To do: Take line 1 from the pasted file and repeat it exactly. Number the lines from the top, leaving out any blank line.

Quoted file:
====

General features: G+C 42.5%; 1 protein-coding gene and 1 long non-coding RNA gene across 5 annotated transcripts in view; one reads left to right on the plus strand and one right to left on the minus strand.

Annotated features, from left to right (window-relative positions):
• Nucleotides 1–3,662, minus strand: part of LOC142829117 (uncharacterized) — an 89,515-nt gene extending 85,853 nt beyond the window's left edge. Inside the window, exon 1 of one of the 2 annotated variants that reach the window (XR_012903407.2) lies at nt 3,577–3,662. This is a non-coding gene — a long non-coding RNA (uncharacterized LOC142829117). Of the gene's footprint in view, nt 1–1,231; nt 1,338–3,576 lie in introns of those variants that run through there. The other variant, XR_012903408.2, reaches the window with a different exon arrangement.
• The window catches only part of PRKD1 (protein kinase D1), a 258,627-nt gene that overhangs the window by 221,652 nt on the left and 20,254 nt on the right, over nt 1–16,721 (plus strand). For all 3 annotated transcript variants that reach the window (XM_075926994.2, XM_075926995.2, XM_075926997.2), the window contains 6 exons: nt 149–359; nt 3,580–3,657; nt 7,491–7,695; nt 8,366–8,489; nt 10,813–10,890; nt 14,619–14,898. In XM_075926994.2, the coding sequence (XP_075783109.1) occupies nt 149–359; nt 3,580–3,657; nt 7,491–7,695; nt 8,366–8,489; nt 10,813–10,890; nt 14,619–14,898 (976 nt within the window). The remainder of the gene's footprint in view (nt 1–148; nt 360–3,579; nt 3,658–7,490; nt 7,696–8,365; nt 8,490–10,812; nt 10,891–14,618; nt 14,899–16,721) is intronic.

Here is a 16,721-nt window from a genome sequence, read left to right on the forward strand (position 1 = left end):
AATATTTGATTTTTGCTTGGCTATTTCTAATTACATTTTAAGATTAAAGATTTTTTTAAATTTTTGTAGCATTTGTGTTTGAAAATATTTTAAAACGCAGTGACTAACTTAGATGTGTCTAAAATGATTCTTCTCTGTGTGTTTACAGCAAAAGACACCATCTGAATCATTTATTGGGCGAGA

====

General features: G+C 42.5%; 1 protein-coding gene and 1 long non-coding RNA gene across 5 annotated transcripts in view; one reads left to right on the plus strand and one right to left on the minus strand.